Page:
Well, there you have it–a basic rundown of how I eat, and how you can begin reshaping your own diet in a healthy way. Good luck, good learning, and bon appetit!

Love, Hope, & Prayers,

Justine Duppong

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8 thoughts on “Nutrition Crash Course

  1. SUCH a helpful post, Justine! šŸ™‚ I love this.

    I’m definitely looking forward to the post on binging. I wouldn’t say I’ve ever had a *problem* with it per se because I know there are people who are very, very sick and very much affected by binging on a daily basis, *but* I do have a problem when I restrict (as I am doing now, although very little — I’m just dropping calories from 2200/day to 1900/day to lose some of the 7lbs I accidentally gained over the past 3 months) — even though I don’t deny myself entire food groups or anything like that, there are foods that are difficult to fit into a 1900 calorie/day diet *while* keeping my protein intake at 1g/lb of bodyweight…and those foods? Well, they include chocolate chips, and if I make, say, protein pancakes with chocolate chips that fit into my macros/calories for the day, I will then have to spend like 15 minutes in the bathroom brushing my teeth to avoid a binge.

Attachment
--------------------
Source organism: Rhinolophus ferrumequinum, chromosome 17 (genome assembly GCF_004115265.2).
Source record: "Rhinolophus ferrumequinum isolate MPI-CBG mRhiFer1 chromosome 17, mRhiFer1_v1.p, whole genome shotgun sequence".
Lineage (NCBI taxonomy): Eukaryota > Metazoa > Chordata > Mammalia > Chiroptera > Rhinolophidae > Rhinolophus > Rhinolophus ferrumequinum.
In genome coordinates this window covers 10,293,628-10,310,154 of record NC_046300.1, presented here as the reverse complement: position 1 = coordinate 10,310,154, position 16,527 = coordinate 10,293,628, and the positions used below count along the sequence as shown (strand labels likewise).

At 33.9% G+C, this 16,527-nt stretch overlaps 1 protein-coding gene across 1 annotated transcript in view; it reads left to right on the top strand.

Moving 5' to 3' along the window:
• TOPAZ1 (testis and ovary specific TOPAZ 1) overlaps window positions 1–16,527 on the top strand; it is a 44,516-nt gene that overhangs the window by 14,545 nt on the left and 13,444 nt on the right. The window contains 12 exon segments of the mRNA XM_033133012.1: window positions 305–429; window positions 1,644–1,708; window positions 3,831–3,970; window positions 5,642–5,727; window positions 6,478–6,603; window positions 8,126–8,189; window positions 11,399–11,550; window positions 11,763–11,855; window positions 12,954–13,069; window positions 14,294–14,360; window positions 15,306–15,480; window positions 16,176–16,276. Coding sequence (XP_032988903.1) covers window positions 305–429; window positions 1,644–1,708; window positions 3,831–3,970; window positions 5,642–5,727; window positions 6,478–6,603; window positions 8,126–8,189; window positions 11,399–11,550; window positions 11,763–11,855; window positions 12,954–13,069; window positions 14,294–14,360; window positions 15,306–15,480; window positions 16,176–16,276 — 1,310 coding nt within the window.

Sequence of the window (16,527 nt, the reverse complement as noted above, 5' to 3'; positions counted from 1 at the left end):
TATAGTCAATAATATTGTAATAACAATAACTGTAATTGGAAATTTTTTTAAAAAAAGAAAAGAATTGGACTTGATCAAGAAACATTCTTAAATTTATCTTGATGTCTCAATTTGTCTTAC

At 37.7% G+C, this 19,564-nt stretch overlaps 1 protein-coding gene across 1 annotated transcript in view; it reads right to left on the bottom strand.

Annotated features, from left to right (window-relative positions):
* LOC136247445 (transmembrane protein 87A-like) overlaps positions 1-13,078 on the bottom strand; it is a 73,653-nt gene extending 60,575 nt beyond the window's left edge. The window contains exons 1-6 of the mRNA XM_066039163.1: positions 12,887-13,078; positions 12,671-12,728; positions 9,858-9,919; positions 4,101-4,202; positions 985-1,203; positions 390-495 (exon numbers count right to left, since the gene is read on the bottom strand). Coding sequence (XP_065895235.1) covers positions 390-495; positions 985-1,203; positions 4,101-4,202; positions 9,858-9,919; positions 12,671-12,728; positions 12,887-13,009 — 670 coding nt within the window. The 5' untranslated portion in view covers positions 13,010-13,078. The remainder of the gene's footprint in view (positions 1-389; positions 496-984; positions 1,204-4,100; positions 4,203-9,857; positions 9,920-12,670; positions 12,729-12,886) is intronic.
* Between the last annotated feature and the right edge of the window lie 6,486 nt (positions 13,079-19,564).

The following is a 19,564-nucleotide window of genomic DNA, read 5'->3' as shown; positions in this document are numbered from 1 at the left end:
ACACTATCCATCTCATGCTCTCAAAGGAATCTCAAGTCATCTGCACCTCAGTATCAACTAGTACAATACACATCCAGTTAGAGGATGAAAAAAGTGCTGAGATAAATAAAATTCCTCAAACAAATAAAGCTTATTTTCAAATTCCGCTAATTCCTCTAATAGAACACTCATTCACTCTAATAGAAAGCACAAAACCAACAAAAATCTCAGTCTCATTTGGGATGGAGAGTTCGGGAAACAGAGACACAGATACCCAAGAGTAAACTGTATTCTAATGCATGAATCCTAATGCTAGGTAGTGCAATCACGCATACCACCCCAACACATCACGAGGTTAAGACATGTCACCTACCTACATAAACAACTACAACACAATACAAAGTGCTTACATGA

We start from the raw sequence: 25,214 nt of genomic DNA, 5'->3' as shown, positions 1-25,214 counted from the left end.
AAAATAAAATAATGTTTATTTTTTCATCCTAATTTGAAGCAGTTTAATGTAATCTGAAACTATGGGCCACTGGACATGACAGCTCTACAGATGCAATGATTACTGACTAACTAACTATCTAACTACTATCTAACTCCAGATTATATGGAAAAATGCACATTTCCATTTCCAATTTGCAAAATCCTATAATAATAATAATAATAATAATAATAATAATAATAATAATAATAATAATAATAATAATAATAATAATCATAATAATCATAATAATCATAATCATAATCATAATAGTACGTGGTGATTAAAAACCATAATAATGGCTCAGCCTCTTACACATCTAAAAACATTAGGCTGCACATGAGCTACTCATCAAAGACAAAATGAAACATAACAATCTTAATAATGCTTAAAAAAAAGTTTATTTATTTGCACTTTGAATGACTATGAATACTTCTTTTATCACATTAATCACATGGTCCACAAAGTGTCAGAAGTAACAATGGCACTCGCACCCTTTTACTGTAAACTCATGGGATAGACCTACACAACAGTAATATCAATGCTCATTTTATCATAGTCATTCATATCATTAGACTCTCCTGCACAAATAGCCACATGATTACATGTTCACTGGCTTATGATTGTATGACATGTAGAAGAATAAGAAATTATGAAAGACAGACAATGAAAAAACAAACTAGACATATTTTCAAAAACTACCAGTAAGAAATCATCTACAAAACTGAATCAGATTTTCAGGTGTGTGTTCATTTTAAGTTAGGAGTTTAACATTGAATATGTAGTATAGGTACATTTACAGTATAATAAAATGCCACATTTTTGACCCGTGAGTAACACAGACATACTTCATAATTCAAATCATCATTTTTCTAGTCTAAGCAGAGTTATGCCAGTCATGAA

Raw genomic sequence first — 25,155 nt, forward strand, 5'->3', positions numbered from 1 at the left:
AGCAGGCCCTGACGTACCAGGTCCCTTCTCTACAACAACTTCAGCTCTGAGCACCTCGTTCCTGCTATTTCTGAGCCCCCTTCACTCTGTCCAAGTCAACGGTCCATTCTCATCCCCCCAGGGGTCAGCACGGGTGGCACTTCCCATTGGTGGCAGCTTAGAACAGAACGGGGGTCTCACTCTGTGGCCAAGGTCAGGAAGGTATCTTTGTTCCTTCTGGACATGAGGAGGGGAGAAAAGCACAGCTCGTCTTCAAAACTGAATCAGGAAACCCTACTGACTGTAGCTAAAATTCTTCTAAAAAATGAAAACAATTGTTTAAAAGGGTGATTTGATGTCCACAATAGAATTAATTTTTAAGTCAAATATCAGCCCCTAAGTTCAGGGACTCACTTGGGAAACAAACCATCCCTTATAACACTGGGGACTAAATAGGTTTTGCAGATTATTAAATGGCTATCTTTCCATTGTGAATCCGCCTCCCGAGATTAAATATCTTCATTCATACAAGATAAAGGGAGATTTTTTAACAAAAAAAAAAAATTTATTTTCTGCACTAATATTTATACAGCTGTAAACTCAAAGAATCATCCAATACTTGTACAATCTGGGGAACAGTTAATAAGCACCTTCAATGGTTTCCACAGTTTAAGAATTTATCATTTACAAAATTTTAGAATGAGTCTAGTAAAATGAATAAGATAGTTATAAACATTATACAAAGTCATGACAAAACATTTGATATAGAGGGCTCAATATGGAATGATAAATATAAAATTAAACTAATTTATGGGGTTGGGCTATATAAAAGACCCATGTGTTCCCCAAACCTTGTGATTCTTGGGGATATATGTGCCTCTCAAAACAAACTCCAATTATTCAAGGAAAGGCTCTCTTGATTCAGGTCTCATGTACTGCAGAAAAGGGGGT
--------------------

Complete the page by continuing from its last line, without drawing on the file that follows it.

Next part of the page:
ANYWAY wow I’m done writing about ME ME ME now — haha sorry!!

  2. It’s odd – I used to be a binger. But as I’ve gotten older, it’s just not something I’m interested in anymore. I now tend to concentrate on hos yucky I feel if I overdo it, and so I no longer feel any compulsion to overdo it. Who wants to feel yucky?

    • Exactly! That’s wonderful that you’re at such a good place!! Even though binging or other negative behaviors seem REEEALLY appealing when we’re going through something tough, it doesn’t feel so great (emotionally or physically) later on…the trick is just remembering that “in the moment”!!

  3. Pingback: Quick & Easy, Perfect-Portion Caramel Rolls | Life with Cheeseburgers: Get Inspired!

  4. A note on “binging”. Sometimes binging isn’t binging. Sometimes it IS your body’s reaction to not eating enough. I’ve made sure I’m not under-eating and boom my “binging” problem went away.

    • I LOVE this; it’s a very important point. Often those ravenous, “out of control” feelings are the result of your body being in starvation mode–after a period of fasting, once you begin eating again, your body will naturally want to eat a large amount of food (both because you are truly very hungry and because your body wants to protect itself in any potential instances of future starvation). Having a healthy, balanced diet throughout the day is the BEST insurance against binging!

      Also, often what someone with an eating disorder considers a binge might not be what others consider to be a binge. A binge can be defined as eating more in a short period of time than would normally be expected of someone in that specific circumstance. So eating a couple of candy bars, though it could be considered a “binge” by someone who is restricting food, may not be considered a binge if it’s something that one only does occasionally–say at the movie theater with friends.